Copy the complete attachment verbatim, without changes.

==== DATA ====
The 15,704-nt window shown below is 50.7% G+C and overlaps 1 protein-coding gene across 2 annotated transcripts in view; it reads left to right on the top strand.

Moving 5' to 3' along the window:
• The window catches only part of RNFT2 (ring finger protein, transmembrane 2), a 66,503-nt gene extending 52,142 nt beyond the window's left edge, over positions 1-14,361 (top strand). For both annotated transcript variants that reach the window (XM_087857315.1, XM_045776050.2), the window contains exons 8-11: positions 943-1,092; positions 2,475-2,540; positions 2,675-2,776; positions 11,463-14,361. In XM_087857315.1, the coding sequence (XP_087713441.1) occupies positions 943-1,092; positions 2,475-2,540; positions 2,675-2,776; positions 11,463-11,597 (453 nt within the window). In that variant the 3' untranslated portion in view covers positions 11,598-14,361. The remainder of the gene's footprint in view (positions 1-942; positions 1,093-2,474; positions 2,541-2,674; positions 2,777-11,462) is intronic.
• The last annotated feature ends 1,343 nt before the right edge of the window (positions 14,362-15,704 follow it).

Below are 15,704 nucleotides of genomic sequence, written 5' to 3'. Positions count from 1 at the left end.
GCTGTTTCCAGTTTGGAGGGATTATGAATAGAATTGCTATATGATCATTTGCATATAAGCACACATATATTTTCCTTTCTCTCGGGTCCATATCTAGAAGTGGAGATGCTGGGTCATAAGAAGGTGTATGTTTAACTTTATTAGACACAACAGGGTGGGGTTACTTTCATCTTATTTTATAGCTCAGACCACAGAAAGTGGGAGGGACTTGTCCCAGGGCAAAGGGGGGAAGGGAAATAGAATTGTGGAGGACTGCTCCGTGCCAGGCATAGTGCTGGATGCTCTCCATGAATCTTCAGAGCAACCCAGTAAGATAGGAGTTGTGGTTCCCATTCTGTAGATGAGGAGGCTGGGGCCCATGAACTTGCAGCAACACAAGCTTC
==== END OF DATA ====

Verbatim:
The 15,704-nt window shown below is 50.7% G+C and overlaps 1 protein-coding gene across 2 annotated transcripts in view; it reads left to right on the top strand.

Moving 5' to 3' along the window:
• The window catches only part of RNFT2 (ring finger protein, transmembrane 2), a 66,503-nt gene extending 52,142 nt beyond the window's left edge, over positions 1-14,361 (top strand). For both annotated transcript variants that reach the window (XM_087857315.1, XM_045776050.2), the window contains exons 8-11: positions 943-1,092; positions 2,475-2,540; positions 2,675-2,776; positions 11,463-14,361. In XM_087857315.1, the coding sequence (XP_087713441.1) occupies positions 943-1,092; positions 2,475-2,540; positions 2,675-2,776; positions 11,463-11,597 (453 nt within the window). In that variant the 3' untranslated portion in view covers positions 11,598-14,361. The remainder of the gene's footprint in view (positions 1-942; positions 1,093-2,474; positions 2,541-2,674; positions 2,777-11,462) is intronic.
• The last annotated feature ends 1,343 nt before the right edge of the window (positions 14,362-15,704 follow it).

Below are 15,704 nucleotides of genomic sequence, written 5' to 3'. Positions count from 1 at the left end.
GCTGTTTCCAGTTTGGAGGGATTATGAATAGAATTGCTATATGATCATTTGCATATAAGCACACATATATTTTCCTTTCTCTCGGGTCCATATCTAGAAGTGGAGATGCTGGGTCATAAGAAGGTGTATGTTTAACTTTATTAGACACAACAGGGTGGGGTTACTTTCATCTTATTTTATAGCTCAGACCACAGAAAGTGGGAGGGACTTGTCCCAGGGCAAAGGGGGGAAGGGAAATAGAATTGTGGAGGACTGCTCCGTGCCAGGCATAGTGCTGGATGCTCTCCATGAATCTTCAGAGCAACCCAGTAAGATAGGAGTTGTGGTTCCCATTCTGTAGATGAGGAGGCTGGGGCCCATGAACTTGCAGCAACACAAGCTTC